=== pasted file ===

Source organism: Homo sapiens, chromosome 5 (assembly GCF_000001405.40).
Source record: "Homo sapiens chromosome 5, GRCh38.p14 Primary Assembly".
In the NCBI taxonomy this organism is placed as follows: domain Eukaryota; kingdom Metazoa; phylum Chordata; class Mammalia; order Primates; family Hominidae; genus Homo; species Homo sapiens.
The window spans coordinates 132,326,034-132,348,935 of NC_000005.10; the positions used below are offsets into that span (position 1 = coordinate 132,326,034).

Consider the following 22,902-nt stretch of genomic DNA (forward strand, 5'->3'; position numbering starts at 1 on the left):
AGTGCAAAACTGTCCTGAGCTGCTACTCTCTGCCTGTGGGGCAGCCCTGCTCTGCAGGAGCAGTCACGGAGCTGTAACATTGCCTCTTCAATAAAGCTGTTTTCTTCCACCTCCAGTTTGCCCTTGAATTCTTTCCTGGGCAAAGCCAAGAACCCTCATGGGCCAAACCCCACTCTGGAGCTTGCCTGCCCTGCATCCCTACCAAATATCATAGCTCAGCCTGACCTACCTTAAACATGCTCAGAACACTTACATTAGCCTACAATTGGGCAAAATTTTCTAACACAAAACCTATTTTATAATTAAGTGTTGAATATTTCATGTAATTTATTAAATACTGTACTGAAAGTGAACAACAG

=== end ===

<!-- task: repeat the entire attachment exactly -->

Source organism: Homo sapiens, chromosome 5 (assembly GCF_000001405.40).
Source record: "Homo sapiens chromosome 5, GRCh38.p14 Primary Assembly".
In the NCBI taxonomy this organism is placed as follows: domain Eukaryota; kingdom Metazoa; phylum Chordata; class Mammalia; order Primates; family Hominidae; genus Homo; species Homo sapiens.
The window spans coordinates 132,326,034-132,348,935 of NC_000005.10; the positions used below are offsets into that span (position 1 = coordinate 132,326,034).

Consider the following 22,902-nt stretch of genomic DNA (forward strand, 5'->3'; position numbering starts at 1 on the left):
AGTGCAAAACTGTCCTGAGCTGCTACTCTCTGCCTGTGGGGCAGCCCTGCTCTGCAGGAGCAGTCACGGAGCTGTAACATTGCCTCTTCAATAAAGCTGTTTTCTTCCACCTCCAGTTTGCCCTTGAATTCTTTCCTGGGCAAAGCCAAGAACCCTCATGGGCCAAACCCCACTCTGGAGCTTGCCTGCCCTGCATCCCTACCAAATATCATAGCTCAGCCTGACCTACCTTAAACATGCTCAGAACACTTACATTAGCCTACAATTGGGCAAAATTTTCTAACACAAAACCTATTTTATAATTAAGTGTTGAATATTTCATGTAATTTATTAAATACTGTACTGAAAGTGAACAACAG